Should a war break out across the Taiwan Strait, U.S. citizens will certainly witness temporary economic disturbances. The cost of many goods will rise as supply chains are disrupted and shipping costs increase for goods transiting the South China Sea. However, an altered economic situation does not in itself constitute a threat to the rights of U.S. citizens. Prices could rise for any number of reasons; none would warrant intervention by the U.S. government, military or otherwise.

More ominously, should an invasion be successful it would expand the PRC’s geostrategic reach, extend its defenses into the western Pacific, and provide a port (Suao) with immediate access to deep water for its submarines. However, none of this prevents the United States from defending its citizens or using its military in the Western Pacific. By contrast, entering the war absent a direct threat to U.S. interests will sacrifice the lives and property of U.S. citizens to the needs of another state. Moreover, it will divert U.S. resources from preparing to defend U.S. interests while reinforcing the CCP’s perception that the Taiwanese want to unify, but the United States and its running dogs will not allow it. Instead, Beijing and its subjects should be forced to see that Taiwan does not desire to join them.

Although fighting is not in the United States’ interest, making the war more difficult for the PRC is. Consequently, the United States should assist Taiwan in preparing to deter or defeat a PRC invasion. In the meantime, America should pursue a positive, values-directed foreign policy, rather than ceding the intellectual and operational initiative by reacting to every instance of PRC misinformation or misbehavior. To this end, Washington’s foreign policy should forget the regime in Beijing and focus on building partnerships with purpose among Indo-Pacific states that are pro-freedom and pro-business. The goal is to shape a region where like-minded partners trade freely and disputes are resolved peacefully.

A cross-strait war does not directly support U.S. interests and should not be fought by U.S. forces. Doing so would overstep the government’s mandate to defend U.S. citizens and unnecessarily embroil the United States in an expensive and draining affair. To do so would divert resources and attention away from the important task of shaping a Free and Open Indo-Pacific region, which will produce greater long-term benefits for the United States, Taiwan, and the region. Instead, the United States should support Taiwan with increased arms sales and training, while highlighting the moral contemptibility of the PRC’s threat of force. This will serve to deter the PRC or, if Beijing is foolish enough to invade Taiwan, embroil them in a costly adventure that will damage the CCP’s image and threaten its position. Ultimately, the United States, Taiwan, the region, and Chinese subjects will be more secure if Taiwan is the sword the CCP dies on.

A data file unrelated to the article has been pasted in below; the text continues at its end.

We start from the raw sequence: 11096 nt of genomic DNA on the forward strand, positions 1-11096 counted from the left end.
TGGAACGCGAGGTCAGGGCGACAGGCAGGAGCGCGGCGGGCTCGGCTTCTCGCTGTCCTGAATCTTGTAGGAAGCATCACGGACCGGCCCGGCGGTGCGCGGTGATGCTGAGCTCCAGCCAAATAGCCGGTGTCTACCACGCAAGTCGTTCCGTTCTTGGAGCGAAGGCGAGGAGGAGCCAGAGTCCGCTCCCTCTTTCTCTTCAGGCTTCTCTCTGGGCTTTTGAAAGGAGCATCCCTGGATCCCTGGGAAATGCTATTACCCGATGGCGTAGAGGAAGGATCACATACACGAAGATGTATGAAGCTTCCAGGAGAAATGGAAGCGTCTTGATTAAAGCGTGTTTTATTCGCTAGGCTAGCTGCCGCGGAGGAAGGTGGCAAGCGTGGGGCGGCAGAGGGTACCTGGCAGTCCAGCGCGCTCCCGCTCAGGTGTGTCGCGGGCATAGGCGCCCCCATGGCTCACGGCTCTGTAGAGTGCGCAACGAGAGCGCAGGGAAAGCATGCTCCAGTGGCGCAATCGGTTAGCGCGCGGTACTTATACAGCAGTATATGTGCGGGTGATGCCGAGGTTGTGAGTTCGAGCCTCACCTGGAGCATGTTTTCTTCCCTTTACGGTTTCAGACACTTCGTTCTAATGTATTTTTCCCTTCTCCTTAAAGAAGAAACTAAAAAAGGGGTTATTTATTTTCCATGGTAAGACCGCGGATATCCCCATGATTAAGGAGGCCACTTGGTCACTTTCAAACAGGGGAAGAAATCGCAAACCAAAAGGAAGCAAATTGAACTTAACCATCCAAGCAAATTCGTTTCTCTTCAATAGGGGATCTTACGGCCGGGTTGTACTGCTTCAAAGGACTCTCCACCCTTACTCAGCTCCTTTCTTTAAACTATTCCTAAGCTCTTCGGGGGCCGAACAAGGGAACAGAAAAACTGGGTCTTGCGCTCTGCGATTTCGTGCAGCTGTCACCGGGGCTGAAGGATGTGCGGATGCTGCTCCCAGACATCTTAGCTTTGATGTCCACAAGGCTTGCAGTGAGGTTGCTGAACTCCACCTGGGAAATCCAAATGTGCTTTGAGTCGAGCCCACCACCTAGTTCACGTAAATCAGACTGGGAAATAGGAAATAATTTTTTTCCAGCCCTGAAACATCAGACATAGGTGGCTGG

Scott McDonald is a retired US Marine Corps China specialist, a Non-resident Research Fellow at the Asia-Pacific Center for Security Studies (APCSS), and Ph.D. Candidate at The Fletcher School of Tufts University. He has taught at APCSS, Tufts University, and Wellesley College.  He is co-editor and chapter author of The Future of the United States-Australia Alliance. All opinions expressed in this article are his own and do not reflect the views of any institution or the Department of Defense or the US government. This essay is a runner-up in the 2022 The National Interest/John Quincy Adams Society Student Foreign Policy Essay Contest.

Image: Reuters.